Mom Blog: Because I Said So! Getting kids to read

wfmwsmall1-1.jpgI’m having a huge challenge with my seven-year-old, Luka, when it comes to reading. He is lagging behind the other kids in his class, and while I have hung onto the “he was born December 21, he’s really a year younger than lots of these kids” I’m getting worried. He has been scheduled for some testing at school (I am not holding my breath with the way funding is going these days). But at home, I have thrown all caution, creativity and frugal values to the wind with our new LUKA LEARNS TO READ program. Read 10 books out loud, with NO help—his blue eyes are so beseeching that he has learned helplessness down to an art and a science—and get a Pokemon stuffie. Read 15 books, with NO help, and get another. Read 20 books, no help, get another. We raided Wal-Mart on the weekend and bought five Pokemon stuffed characters, which are now in the front closet. He can see the bag, but can’t look inside until he hits the next level. Luka is now reading two books a night. It’s crass, it’s commercial, but IT WORKS FOR ME!!

Now click on over to Rocks in My Dryer to read all kinds of useful Works for Me Wednesday tips!

2 Responses

  1. My son was reading Harry Potter in Grade 1, but my daughter was another story (no pun intended). She was in the lowest level reading group at school despite all my efforts. Now in grade 7, she is an excellent reader and writer and in the top level in her class.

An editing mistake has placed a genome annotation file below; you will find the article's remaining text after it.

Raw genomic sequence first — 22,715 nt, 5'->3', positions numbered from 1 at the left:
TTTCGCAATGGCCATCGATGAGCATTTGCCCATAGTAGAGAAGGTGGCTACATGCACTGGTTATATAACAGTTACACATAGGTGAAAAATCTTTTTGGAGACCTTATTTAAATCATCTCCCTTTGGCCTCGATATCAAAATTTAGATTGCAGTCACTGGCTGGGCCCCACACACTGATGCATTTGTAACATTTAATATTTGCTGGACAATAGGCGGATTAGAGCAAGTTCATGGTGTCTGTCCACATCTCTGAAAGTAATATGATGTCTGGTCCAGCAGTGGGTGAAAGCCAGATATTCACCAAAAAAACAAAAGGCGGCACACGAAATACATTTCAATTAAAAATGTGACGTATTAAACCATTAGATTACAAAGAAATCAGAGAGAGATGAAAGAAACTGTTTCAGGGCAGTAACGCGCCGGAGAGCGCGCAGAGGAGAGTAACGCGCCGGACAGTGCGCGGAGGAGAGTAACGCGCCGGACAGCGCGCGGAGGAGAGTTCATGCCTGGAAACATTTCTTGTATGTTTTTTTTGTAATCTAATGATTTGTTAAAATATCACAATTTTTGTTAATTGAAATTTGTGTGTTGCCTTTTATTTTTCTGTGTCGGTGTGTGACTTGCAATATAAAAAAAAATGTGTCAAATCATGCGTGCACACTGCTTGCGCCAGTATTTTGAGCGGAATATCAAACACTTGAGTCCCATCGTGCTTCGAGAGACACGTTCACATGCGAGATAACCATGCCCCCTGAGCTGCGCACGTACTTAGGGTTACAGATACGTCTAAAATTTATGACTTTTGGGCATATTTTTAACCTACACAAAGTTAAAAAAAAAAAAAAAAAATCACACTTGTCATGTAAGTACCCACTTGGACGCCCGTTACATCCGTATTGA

Although she was not the best reader at a younger age, she loved to make up stories. I tried to encourage her to keep a journal of all her story ideas. It’s amazing how that helped her reading and vocabulary. She’d come to me for help with words to express her ideas.

    Today, my son is still the avid reader, and my daughter the writer of the family. I am often blown away by her ability. He is better at reading to learn, and she is better at oral learning.

    My sister, who has two children much older than mine, told me not to dispair at my daughter’s reading ability at a young age. Her own daughter was the same, but now is in University on a full scholarship and the winner of countless awards.

    It is so true that children progess at different rates. But if the Pokeman toys are working, I say go for it!

  2. Just like Angela, my son was the avid reader (and still is) and my daughter was not. Unlike Angela, unfortunately, my daughter is still not a reader. She consistently makes the honour role, she is driven to achieve in so many things, but reading is NOT one of them.

    She was reading full out in kindergarten because as we taught our son to read (as he was behind the average kid) she insisted on sitting there as well and doing the same exercises. So in her very early school years, her teachers thought she was an incredible reader!

    In her case, I think it all comes down to motivation. She was motivated to learn to read because she wanted to do everything her older brother did! Aside from having to read because she has to for English class – she just won’t. It breaks my heart as I am such a book lover.

    There are two reasons to read – firstly so you can comprehend what the world has to say … and secondly because you love what it brings to your life. The first step involves skill. The second is something you cannot teach. so, I agree, if the Pokemon toys are working, do it.

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